Temporal variations of November–April precipitation over southwestern Asia are assessed in Fig. 4 for the period of 1901–2004. The year-to-year changes in rainfall can be large, varying by as much as 60 mm from the seasonal mean of 160 mm. Year-to-year changes in November–April precipitation over southwestern Asia are a result of atmospheric teleconnections forced by processes over the Indian Ocean (Hoell et al. 2012, 2013), ENSO (Barlow et al. 2002; Hoell et al. 2014a,b), and the MJO (Barlow et al. 2005; Nazemosadat and Ghaedamini 2010; Barlow 2011).

Fig. 4.

Seasonal precipitation anomaly (bars) and 10-yr running average seasonal precipitation anomaly (black line) area-averaged over southwestern Asia (Fig. 2) for November–April 1901–2004 (mm). Colored letters denote the occurrence of PDSST and LTSST seasons where a blue P denotes PDc, a red P denotes PDw, a blue T denotes LTc, and a red T denotes LTw.

Fig. 4.

Seasonal precipitation anomaly (bars) and 10-yr running average seasonal precipitation anomaly (black line) area-averaged over southwestern Asia (Fig. 2) for November–April 1901–2004 (mm). Colored letters denote the occurrence of PDSST and LTSST seasons where a blue P denotes PDc, a red P denotes PDw, a blue T denotes LTc, and a red T denotes LTw.

November–April precipitation over southwestern Asia also varies on decadal and multidecadal time scales. The 10-yr running averages of southwestern Asia precipitation (black line in Fig. 4) indicate that decadal variations can be large during November–April relative to the long-term mean. Severe droughts over southwestern Asia have occurred during the most recent decadal shift during the late 1990s, concomitant with the cold phase of Pacific decadal SST variability (Lyon et al. 2014), during La Niña events (Barlow et al. 2002; Hoell et al. 2014a,b).

In light of decadal and multidecadal variability of southwestern Asia precipitation, we examine the observed precipitation patterns and atmospheric circulation related to PDSST and LTSST (Fig. 1). LTSST is related to statistically significant precipitation decreases over southwestern Asia during November–April (Fig. 5a). The significant regional precipitation decreases are observed over the Zagros Mountains, extending westward into the Middle East and Mediterranean regions, southeastern Turkmenistan, Uzbekistan, and Tajikistan. The statistically significant precipitation decreases occur over high-density precipitation reporting areas (Fig. 3). The LTSST is related to anticyclonic circulation (high pressure) extending to the north from the Indian Ocean as demonstrated by 200-hPa geopotential height (Fig. 5b). The location of this high pressure area is consistent with southwestern Asia precipitation decreases. LTSST is also related to warm surface temperatures over southwestern Asia (Fig. 5c). While the observed warming of global surface temperatures during the 1901–2004 period occur simultaneously with LTSST, the observational analysis cannot confirm to what degree LTSST contributes to surface temperature warming.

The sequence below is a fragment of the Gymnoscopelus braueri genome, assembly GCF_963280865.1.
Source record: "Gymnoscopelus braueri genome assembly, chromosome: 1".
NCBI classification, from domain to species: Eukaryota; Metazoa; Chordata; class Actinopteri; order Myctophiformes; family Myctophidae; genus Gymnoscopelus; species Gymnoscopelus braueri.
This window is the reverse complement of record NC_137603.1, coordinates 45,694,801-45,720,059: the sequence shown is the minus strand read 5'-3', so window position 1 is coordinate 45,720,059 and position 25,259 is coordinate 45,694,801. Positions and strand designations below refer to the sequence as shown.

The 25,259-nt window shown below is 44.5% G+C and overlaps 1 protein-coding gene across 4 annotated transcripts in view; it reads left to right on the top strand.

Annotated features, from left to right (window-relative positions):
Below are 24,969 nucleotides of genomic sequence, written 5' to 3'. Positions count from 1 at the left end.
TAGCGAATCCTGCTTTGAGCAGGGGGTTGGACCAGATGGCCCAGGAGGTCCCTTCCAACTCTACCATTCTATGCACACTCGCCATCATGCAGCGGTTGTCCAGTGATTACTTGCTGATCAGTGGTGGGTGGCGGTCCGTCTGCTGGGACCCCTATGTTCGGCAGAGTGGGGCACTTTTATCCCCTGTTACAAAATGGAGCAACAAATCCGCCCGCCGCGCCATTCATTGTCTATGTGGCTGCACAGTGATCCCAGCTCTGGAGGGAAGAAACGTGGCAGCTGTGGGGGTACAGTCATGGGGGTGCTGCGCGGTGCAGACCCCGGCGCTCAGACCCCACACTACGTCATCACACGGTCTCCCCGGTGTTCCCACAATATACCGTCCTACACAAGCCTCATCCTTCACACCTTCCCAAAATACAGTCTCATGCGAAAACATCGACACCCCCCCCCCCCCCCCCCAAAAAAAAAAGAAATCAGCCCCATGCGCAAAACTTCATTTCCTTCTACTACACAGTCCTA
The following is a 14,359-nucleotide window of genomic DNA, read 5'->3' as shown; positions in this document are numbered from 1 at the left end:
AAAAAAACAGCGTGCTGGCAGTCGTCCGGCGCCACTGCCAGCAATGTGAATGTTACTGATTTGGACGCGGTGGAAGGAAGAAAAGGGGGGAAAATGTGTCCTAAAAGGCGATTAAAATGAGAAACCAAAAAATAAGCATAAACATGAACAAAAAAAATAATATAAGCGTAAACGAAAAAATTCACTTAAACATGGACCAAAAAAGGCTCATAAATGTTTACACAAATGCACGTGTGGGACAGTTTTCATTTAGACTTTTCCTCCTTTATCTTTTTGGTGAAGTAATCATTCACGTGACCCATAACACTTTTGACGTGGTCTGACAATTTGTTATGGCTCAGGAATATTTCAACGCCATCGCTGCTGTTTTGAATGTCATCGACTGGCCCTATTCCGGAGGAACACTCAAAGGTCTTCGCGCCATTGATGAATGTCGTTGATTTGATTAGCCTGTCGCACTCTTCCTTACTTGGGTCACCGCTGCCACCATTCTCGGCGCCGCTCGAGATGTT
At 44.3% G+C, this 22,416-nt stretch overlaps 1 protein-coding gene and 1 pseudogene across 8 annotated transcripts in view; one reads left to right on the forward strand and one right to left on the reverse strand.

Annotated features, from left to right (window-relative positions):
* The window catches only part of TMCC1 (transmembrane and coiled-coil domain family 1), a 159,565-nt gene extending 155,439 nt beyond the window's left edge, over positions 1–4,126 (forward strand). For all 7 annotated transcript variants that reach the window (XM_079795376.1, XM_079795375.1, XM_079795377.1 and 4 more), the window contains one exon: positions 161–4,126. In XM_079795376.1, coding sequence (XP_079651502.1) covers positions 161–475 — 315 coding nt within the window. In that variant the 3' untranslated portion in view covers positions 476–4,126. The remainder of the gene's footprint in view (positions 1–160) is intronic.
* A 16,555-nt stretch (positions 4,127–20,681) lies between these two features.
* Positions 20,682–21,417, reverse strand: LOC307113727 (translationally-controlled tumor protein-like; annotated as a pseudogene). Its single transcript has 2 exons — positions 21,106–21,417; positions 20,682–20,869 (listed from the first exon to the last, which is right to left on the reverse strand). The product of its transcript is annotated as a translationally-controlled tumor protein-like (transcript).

Fig. 5.

November–April composite difference between (a)–(c) warm and cold LTSST occurrences and (d)–(f) cold and warm PDSST occurrences during 1901–2004 for (top) GPCC precipitation (mm season−1), (middle) Twentieth Century Reanalysis 200-hPa geopotential height (m), and (bottom) University of Delaware temperature (K). Statistically significant differences at the 10% level based on a two-tailed Monte Carlo test are stippled.

Fig. 5.

November–April composite difference between (a)–(c) warm and cold LTSST occurrences and (d)–(f) cold and warm PDSST occurrences during 1901–2004 for (top) GPCC precipitation (mm season−1), (middle) Twentieth Century Reanalysis 200-hPa geopotential height (m), and (bottom) University of Delaware temperature (K). Statistically significant differences at the 10% level based on a two-tailed Monte Carlo test are stippled.

The cold phase of PDSST is related to statistically significant precipitation decreases over southwestern Asia (Fig. 5d). The statistically significant precipitation decreases occur over high-density precipitation reporting areas, notably over Tajikistan and Uzbekistan. However, the upper tropospheric atmospheric circulation related to PDSST is largely statistically insignificant and dissimilar from the circulation related to LTSST (Fig. 5e). PDSST is related to statistically insignificant high pressure over subtropical extreme East Asia and a barotropic wave train throughout Eurasia (Fig. 5d). The circulations shown in Fig. 5e are generated using the Twentieth Century Reanalysis and show considerable similarity with NCEP–NCAR Reanalysis 1 for the post-1950 period (not shown). The NCEP–NCAR Reanalysis 1 circulation indicates a stronger high pressure area over East Asia, but the barotropic wave train impinging on northern portions of southwestern Asia is pushed farther to the north. The complex regional circulation related to PDSST may displace the west-to-east storm tracks north of the region and ultimately reduce precipitation during the cold phase of PDSST over southwestern Asia. To test whether the PDSST-related changes were forced by LTSST, we removed the LTSST component of the observational data and analyzed the response to PDSST. We verified that the contributions of LTSST to the precipitation and 200-hPa geopotential height responses to PDSST were very small. PDSST is related insignificant surface temperature changes over southwestern Asia (Fig. 5f).

4. Response to steady trend forcing

Previously, we showed that LTSST is related to observed circulation modifications and precipitation decreases over southwestern Asia during November–April. Here, we examine how LTSST forces changes to the tropical Indo-Pacific precipitation and the tropospheric circulation, precipitation, and surface temperature over Asia in three atmospheric global climate models, the GFS, NSIPP-1, and GFDL AM2.1.